Alone Together: The Persistent Problem of Beer Cocktails


By Bob Townsend

When it comes to beer cocktails, call me an agnostic. 

Of course, I love beer. I love spirits, especially whiskey, too. And there are times when the two go together in a sublimely proper way.

Like many people who grew up around that bastion of democracy, the working-class bar, I have always called that way “a shot and a beer.” 

Even now, as an older, more sophisticated consumer of a well-made American IPA, or a London Dry Martini, or a Perfect Manhattan, mixing beer and booze in any way other than alone together has never seemed quite right to me. 

In fact, sometimes the thought of a Michelada, or even that benign beer-and-soft-drink splash-up, the shandy, gives me a sensation of the dry heaves.

But (you knew there would be a but) I have at times been convinced that there are exceptions to these uptight notions.

The first of those times was many years ago, when the great Atlanta barman, Greg Best of Ticonderoga Club, was tending to things at Holeman & Finch Public House.  

As we both recall, I told Best, “I really don’t like beer cocktails.” In response to my sudden, surly pronouncement, he simply set about mixing one I might like. And I did.

Delving back into the subject, recently, over beers at another bar, we struggled to remember the exact ingredients or even the name of the drink. But we knew it was a riff on bourbon and lager. Or, you might say, a shot and a beer.

I admitted my ideas about drinking beer cocktails had evolved over the years, and I wondered if Best’s ideas about making beer cocktails had evolved, too. 

“Surely,” Best said. “In the beginning, it was really about seeing if it could in fact work. And it was about using what I’ve now come to consider some tropes of that model — which is let me get a big, hoppy IPA, because it will be a recognizable ingredient.”

That interested me, because one reason I started thinking about beer cocktails again was in response to an email from a PR company touting a new drink called the Rusty Pale.

The recipe calls for a pairing of two Southern products, Coopers’ Craft Kentucky Straight Bourbon Whiskey and Terrapin Recreation Ale, as the main ingredients. 

Coopers’ is said to have “a soft, light flavor profile,” making it easy to mix with the hoppy-bitter but lower-alcohol Terrapin “session” IPA.

“That’s absolutely reasonable,” Best said when I told him about the essence of the Rusty Pale. “That’s the way I started. I thought it was an opportunity to bridge the gap. In fact, I think Neutral Ground is what we called that cocktail I made for you. The whole idea was that these were disparate cultures. Beer culture is so different than cocktail culture. But brewing culture is not distinct from distilling culture. You think about a brilliant, modern distiller like Todd Leopold of Leopold Bros., he started as a brewer.”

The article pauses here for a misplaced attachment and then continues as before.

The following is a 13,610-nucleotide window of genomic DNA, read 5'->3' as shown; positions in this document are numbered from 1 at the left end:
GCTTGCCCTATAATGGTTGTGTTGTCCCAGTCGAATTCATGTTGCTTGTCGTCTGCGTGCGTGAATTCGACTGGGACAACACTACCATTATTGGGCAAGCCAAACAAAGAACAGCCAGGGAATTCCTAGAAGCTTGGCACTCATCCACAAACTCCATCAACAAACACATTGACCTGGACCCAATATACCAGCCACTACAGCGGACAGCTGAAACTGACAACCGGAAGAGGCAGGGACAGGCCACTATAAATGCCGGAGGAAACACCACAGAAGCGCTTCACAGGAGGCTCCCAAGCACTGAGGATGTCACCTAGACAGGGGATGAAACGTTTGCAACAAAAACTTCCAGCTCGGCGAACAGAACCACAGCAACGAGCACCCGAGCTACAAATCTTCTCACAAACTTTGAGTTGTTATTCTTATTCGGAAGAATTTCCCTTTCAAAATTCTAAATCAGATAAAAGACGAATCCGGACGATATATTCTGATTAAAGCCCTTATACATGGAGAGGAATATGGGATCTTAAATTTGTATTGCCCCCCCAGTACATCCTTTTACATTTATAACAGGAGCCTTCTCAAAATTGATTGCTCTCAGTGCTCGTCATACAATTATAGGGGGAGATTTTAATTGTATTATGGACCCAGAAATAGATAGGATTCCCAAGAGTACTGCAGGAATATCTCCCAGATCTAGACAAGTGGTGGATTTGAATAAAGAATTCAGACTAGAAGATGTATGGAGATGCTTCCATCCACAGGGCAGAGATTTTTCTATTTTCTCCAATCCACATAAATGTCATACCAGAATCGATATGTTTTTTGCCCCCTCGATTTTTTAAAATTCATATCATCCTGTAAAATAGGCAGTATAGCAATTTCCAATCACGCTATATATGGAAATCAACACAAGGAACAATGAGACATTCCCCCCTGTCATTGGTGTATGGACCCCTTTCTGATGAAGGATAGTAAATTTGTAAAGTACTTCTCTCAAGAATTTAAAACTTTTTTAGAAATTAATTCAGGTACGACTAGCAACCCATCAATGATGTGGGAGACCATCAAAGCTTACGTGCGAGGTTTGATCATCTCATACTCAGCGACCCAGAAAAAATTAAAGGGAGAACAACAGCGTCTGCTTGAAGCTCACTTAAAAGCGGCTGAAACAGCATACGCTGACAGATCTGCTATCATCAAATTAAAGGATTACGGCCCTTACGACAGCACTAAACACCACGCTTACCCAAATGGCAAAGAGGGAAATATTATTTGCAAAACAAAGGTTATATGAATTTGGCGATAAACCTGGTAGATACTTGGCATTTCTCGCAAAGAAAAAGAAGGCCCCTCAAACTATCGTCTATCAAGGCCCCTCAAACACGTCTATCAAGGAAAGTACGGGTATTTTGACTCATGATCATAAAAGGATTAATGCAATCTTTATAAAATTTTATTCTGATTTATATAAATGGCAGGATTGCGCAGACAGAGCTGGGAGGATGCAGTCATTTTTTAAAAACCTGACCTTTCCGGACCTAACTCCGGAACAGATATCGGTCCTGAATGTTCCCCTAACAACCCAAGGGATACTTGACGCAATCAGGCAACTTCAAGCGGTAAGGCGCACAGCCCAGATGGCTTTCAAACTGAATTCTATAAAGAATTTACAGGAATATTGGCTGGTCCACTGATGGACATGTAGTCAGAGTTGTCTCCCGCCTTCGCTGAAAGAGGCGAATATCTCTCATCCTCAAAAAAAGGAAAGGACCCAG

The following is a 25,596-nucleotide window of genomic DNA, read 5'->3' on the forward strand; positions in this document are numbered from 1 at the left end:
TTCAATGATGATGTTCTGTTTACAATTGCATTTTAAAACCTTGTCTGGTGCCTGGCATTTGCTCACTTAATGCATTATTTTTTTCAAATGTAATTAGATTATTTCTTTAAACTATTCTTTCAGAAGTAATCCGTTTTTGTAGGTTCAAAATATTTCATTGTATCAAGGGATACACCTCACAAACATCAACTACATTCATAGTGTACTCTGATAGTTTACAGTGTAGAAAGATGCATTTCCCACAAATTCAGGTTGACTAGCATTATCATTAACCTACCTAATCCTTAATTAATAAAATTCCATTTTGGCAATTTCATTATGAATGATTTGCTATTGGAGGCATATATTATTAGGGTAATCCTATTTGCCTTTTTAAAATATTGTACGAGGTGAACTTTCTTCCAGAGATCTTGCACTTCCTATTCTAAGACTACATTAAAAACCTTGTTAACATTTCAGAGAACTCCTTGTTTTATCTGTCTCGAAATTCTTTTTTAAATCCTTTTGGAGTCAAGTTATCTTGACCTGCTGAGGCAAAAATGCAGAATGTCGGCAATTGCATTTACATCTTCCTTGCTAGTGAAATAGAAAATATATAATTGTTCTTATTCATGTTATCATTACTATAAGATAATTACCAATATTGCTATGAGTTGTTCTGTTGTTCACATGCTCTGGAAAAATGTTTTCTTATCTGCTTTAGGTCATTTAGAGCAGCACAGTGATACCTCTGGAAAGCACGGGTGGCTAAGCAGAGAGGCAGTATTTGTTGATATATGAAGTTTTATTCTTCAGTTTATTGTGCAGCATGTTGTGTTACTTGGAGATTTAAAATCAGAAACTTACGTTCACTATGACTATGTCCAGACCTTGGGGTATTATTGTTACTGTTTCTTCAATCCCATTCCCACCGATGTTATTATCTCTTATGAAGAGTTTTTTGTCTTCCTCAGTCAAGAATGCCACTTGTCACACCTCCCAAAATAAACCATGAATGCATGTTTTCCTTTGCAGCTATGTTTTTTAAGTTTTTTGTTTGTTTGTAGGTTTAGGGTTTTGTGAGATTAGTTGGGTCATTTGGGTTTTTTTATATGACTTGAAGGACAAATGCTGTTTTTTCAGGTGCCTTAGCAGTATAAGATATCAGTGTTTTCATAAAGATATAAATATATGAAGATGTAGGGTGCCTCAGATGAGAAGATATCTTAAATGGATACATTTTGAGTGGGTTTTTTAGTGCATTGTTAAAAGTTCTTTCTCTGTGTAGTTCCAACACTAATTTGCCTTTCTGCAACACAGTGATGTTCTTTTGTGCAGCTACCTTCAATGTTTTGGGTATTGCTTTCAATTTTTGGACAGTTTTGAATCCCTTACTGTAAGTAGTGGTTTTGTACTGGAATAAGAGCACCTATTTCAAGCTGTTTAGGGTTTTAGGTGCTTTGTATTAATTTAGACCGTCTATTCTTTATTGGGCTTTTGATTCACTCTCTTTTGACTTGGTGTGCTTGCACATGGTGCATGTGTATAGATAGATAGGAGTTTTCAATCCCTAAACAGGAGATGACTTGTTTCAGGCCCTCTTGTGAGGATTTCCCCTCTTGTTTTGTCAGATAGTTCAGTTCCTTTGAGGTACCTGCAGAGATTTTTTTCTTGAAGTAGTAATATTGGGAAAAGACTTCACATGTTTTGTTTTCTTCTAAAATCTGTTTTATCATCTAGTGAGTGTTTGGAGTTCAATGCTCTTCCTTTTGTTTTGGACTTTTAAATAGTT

As he is wont to do, Best approached the beer-cocktail dilemma philosophically, diagramming it as a kind of dialectical opposition, and asking if it was merely a novelty or something that could sate both beer and cocktail drinkers as legitimately delicious.

“To be completely honest, it’s still an ongoing quest for us,” Best said. “We just rolled out a brand new cocktail menu at Ticonderoga, and this ideal is part of the quest. We have a cocktail called Champ-Ale. You may remember Champale was a really shitty brand of malt liquor that was supposed to drink like champagne. Nonetheless, we wanted to take that name and create a cocktail that lives in the low-proof suppressor family. The idea was to celebrate the beer by not hiding it behind a high-proof spirit.”

To that end, Champ-Ale is shaken with Spanish vermouth, lemon juice and cane syrup, and strained over a mixture of brut sparkling wine and (somewhat in the spirit of Champale, I suppose) Genesee Cream Ale.  

“So in our beer cocktail evolution, we went in the absolute opposite direction,” Best said. “We found that using a split of sparkling wine and cream ale gave more body to the wine and everything together gave more flavor to the beer.

“But, yes, the question is still on my mind, and we’re still exploring the answer in all possible ways. Many of the things that are being put out there as beer cocktails, including many things I’ve abandoned, are still novelties, at best. They still don’t represent a sustainable, long-term evolution of a category. Not yet, anyway.”

Beer Cocktail Recipes

These four recipes with notes from Greg Best of Ticonderoga Club in Atlanta represent the evolution of years of thinking about beer cocktails, from Neutral Ground to Champ-Ale.


Neutral Ground

“The OG drink.”

1 oz. bourbon
.5 oz. Benedictine
.5 oz. Punt e Mes
.5 oz. lemon
2 dashes Angostura bitters

Build in a Collins glass on ice, and top with a crisp pilsner. Garnish with a pinch of fennel pollen.


Quarter Till

“This drink from H&F represented a move towards the bold-flavored approach.” The drink was created at H&F by Evan Millman, who helped concoct the Champ-Ale at Ticonderoga Club.

1.5 oz. rye
.5 oz. curaçao
.5 oz. honey pepper syrup
.5 oz. lemon
1 bar spoon of Herbsaint 

Shake and strain into an old-fashioned glass over a big ice cube, and top with rye IPA.
No garnish.


Stout One

“This used beer as an ingredient, but only after we beat it up some.”

1.5 oz. cognac
1 oz. curaçao
.75 oz. lemon
2 bar spoons of Old Rasputin Russian Imperial Stout syrup
2 dashes of Angostura bitters

Shake and strain up into a stemmed glass. No garnish.



“Current TC menu hit.”

2 oz. Genny cream ale
2 oz. brut sparkling wine
1.5 oz. Spanish vermouth
.75 oz. lemon juice
.5 oz. cane syrup
2 dashes Angostura bitters

Combine ale and sparkling wine in a large tumbler over ice. Shake and strain remaining ingredients over the ale and wine mixture, then top with more ice if necessary. Garnish with lemon peel.